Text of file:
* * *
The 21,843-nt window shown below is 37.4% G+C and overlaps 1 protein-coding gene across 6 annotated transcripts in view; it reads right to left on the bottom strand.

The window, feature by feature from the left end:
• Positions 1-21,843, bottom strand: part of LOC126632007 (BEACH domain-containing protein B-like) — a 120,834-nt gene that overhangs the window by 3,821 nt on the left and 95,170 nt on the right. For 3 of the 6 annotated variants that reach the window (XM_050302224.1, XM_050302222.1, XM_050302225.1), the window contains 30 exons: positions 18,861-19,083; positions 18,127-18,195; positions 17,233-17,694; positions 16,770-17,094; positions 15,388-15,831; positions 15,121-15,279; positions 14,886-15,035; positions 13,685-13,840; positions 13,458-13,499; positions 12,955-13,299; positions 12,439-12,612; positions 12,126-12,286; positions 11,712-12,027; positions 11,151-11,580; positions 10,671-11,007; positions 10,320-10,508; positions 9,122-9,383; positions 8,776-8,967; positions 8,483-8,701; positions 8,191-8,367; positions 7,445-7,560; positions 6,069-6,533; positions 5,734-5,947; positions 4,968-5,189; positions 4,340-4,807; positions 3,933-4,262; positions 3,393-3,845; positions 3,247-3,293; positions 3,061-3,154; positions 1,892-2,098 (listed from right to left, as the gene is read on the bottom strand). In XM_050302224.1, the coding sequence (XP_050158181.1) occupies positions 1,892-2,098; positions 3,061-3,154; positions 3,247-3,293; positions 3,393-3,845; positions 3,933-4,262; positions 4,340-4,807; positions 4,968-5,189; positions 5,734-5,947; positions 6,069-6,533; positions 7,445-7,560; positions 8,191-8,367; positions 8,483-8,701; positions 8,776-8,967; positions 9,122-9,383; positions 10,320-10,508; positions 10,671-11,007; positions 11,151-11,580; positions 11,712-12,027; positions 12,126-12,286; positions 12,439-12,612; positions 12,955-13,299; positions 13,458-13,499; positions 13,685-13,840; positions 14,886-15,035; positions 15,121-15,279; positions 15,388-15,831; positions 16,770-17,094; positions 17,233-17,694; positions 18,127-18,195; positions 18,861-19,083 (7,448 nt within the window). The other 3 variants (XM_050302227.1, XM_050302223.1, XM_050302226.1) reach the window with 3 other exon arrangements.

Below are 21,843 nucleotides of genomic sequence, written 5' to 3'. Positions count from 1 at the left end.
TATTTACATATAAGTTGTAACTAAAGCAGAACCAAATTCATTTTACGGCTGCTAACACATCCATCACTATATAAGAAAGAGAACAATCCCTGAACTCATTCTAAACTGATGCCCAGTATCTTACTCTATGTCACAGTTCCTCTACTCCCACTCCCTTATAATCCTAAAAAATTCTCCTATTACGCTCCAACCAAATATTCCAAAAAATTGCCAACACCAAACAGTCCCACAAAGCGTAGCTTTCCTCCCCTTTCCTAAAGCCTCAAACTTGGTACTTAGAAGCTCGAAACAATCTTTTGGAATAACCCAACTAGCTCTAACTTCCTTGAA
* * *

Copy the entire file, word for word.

The 21,843-nt window shown below is 37.4% G+C and overlaps 1 protein-coding gene across 6 annotated transcripts in view; it reads right to left on the bottom strand.

The window, feature by feature from the left end:
• Positions 1-21,843, bottom strand: part of LOC126632007 (BEACH domain-containing protein B-like) — a 120,834-nt gene that overhangs the window by 3,821 nt on the left and 95,170 nt on the right. For 3 of the 6 annotated variants that reach the window (XM_050302224.1, XM_050302222.1, XM_050302225.1), the window contains 30 exons: positions 18,861-19,083; positions 18,127-18,195; positions 17,233-17,694; positions 16,770-17,094; positions 15,388-15,831; positions 15,121-15,279; positions 14,886-15,035; positions 13,685-13,840; positions 13,458-13,499; positions 12,955-13,299; positions 12,439-12,612; positions 12,126-12,286; positions 11,712-12,027; positions 11,151-11,580; positions 10,671-11,007; positions 10,320-10,508; positions 9,122-9,383; positions 8,776-8,967; positions 8,483-8,701; positions 8,191-8,367; positions 7,445-7,560; positions 6,069-6,533; positions 5,734-5,947; positions 4,968-5,189; positions 4,340-4,807; positions 3,933-4,262; positions 3,393-3,845; positions 3,247-3,293; positions 3,061-3,154; positions 1,892-2,098 (listed from right to left, as the gene is read on the bottom strand). In XM_050302224.1, the coding sequence (XP_050158181.1) occupies positions 1,892-2,098; positions 3,061-3,154; positions 3,247-3,293; positions 3,393-3,845; positions 3,933-4,262; positions 4,340-4,807; positions 4,968-5,189; positions 5,734-5,947; positions 6,069-6,533; positions 7,445-7,560; positions 8,191-8,367; positions 8,483-8,701; positions 8,776-8,967; positions 9,122-9,383; positions 10,320-10,508; positions 10,671-11,007; positions 11,151-11,580; positions 11,712-12,027; positions 12,126-12,286; positions 12,439-12,612; positions 12,955-13,299; positions 13,458-13,499; positions 13,685-13,840; positions 14,886-15,035; positions 15,121-15,279; positions 15,388-15,831; positions 16,770-17,094; positions 17,233-17,694; positions 18,127-18,195; positions 18,861-19,083 (7,448 nt within the window). The other 3 variants (XM_050302227.1, XM_050302223.1, XM_050302226.1) reach the window with 3 other exon arrangements.

Below are 21,843 nucleotides of genomic sequence, written 5' to 3'. Positions count from 1 at the left end.
TATTTACATATAAGTTGTAACTAAAGCAGAACCAAATTCATTTTACGGCTGCTAACACATCCATCACTATATAAGAAAGAGAACAATCCCTGAACTCATTCTAAACTGATGCCCAGTATCTTACTCTATGTCACAGTTCCTCTACTCCCACTCCCTTATAATCCTAAAAAATTCTCCTATTACGCTCCAACCAAATATTCCAAAAAATTGCCAACACCAAACAGTCCCACAAAGCGTAGCTTTCCTCCCCTTTCCTAAAGCCTCAAACTTGGTACTTAGAAGCTCGAAACAATCTTTTGGAATAACCCAACTAGCTCTAACTTCCTTGAA